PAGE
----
Around the country, scientists are sounding the alarm about saltwater intrusion. But the responses on the ground are sometimes inadequate and may not be sustainable because they run up against economic pressures from development, farming or tourism.
The Howard Center for Investigative Journalism
The Howard Center for Investigative Journalism projects
With seas rising, farmers along the Atlantic and Gulf coasts increasingly suffer from one of the initial impacts of climate change: saltwater intrusion. Often, the damage is compounded by farming methods ingrained over the years.
From the mid-Atlantic to the Gulf of Mexico, salt is killing groves of trees from the roots up. Advancing water is pressing landowners and farmers into wrenching decisions and is challenging conservationists to find corridors for marshes to survive.
The cascading consequences of saltwater intrusion were starkly revealed in interviews with more than 100 researchers, planners and coastal residents, along with soil testing and analyses of well-sample data conducted by the Howard Center for Investigative Journalism.
South Florida’s flooding streets get the attention, but what is happening beneath the surface presents clear — and in some cases eye-popping — evidence of another threat: saltwater intrusion.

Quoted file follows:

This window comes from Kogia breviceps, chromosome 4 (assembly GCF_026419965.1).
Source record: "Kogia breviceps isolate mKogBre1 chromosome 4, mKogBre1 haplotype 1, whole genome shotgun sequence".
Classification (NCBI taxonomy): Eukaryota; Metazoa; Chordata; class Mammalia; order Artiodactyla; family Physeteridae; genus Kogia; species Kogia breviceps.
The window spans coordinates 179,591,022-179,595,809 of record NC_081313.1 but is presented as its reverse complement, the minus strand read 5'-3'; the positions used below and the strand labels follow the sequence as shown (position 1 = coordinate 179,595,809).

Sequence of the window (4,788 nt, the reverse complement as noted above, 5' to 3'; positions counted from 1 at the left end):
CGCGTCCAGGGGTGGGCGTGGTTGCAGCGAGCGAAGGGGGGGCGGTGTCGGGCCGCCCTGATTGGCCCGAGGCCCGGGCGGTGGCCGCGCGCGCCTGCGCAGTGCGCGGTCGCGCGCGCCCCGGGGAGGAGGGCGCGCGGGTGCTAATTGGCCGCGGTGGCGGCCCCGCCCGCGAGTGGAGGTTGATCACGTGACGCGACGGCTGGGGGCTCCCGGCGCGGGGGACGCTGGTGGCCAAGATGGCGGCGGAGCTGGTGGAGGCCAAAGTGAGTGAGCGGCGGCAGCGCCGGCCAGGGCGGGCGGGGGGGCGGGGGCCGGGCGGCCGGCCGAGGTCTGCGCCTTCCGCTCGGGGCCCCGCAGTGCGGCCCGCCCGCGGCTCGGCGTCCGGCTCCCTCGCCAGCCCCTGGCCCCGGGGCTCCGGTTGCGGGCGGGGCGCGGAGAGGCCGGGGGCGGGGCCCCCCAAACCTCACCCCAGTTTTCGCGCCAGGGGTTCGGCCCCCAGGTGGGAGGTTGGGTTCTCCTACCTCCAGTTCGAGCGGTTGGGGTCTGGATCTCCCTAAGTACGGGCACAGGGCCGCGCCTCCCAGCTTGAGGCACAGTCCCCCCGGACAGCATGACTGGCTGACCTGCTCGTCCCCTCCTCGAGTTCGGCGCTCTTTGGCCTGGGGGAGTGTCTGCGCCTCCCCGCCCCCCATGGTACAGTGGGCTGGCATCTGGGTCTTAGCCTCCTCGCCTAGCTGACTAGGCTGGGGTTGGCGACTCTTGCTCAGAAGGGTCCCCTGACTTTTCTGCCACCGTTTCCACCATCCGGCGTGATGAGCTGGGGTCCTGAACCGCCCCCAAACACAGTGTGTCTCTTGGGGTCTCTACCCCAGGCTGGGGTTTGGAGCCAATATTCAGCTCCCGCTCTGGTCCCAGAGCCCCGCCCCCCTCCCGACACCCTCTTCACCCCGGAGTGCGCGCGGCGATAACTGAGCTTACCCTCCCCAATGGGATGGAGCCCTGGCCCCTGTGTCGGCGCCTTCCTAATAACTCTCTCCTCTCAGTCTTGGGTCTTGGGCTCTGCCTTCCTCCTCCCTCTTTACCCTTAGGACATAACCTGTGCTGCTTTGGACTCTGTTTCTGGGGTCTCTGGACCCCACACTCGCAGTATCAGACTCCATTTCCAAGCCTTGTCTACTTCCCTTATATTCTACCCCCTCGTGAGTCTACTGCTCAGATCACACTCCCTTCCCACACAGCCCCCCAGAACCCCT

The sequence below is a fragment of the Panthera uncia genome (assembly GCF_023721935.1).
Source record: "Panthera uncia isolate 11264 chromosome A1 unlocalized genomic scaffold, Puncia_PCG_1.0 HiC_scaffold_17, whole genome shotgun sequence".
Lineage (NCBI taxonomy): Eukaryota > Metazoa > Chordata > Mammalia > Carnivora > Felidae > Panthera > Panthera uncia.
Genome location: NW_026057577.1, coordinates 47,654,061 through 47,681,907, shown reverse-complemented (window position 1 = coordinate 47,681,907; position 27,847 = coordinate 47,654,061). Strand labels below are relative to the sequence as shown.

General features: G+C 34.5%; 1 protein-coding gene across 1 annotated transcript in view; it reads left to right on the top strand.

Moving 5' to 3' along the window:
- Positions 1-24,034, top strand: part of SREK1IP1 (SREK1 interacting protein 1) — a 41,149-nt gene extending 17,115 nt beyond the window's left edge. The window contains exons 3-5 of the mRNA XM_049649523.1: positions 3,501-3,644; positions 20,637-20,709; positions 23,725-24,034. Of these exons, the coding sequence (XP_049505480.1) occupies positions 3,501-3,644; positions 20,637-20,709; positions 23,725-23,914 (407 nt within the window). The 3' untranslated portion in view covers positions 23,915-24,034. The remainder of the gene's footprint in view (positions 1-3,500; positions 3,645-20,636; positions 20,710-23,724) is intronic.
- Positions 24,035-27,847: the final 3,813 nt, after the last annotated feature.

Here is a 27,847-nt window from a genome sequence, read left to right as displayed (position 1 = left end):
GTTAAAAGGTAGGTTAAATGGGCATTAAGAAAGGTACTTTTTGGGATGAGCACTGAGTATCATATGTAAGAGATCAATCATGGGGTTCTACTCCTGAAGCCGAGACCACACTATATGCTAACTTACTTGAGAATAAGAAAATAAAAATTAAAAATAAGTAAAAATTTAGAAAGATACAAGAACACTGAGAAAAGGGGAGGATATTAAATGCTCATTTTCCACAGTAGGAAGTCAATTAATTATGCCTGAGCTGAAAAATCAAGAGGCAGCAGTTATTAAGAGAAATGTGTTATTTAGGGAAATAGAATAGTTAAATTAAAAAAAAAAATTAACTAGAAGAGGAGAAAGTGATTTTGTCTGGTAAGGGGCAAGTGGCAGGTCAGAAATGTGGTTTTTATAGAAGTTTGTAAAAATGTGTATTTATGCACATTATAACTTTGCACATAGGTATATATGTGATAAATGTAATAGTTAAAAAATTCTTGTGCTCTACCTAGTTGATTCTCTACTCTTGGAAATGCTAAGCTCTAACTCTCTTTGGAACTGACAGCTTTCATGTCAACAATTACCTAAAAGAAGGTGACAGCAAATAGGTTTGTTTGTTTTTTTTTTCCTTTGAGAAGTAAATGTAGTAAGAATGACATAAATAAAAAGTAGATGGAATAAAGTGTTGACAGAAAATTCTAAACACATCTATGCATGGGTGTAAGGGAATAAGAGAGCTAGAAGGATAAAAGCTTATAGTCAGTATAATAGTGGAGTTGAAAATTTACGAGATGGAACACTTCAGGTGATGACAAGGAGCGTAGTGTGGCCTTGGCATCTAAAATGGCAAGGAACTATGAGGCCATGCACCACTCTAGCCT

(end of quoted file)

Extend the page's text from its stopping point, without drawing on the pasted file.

A new federal plan to end homelessness released this week by the Trump Administration calls for a reversal of Obama-era “housing first” policies.
States across the country temporarily barred landlords from evicting tenants this year as the coronavirus reached the United States, forcing businesses to shutter and unemployment to spike. Wisconsin was one of the first states to lift its eviction moratorium on May 26.
A two-month investigation by the Howard Center for Investigative Journalism found that while the federal and state moratoriums dramatically decreased eviction filings in April and May, cracks in the federal law appeared immediately.
The Massachusetts eviction moratorium is creating a deeper affordable housing crisis in the state, as landlords once willing to take on financially riskier tenants, like those with poor credit, balk at the prospect.
A program in Tulsa, Oklahoma, designed to stem evictions amid the pandemic fell flat when lawyers advised landlords the deal offering to pay back rent was too risky.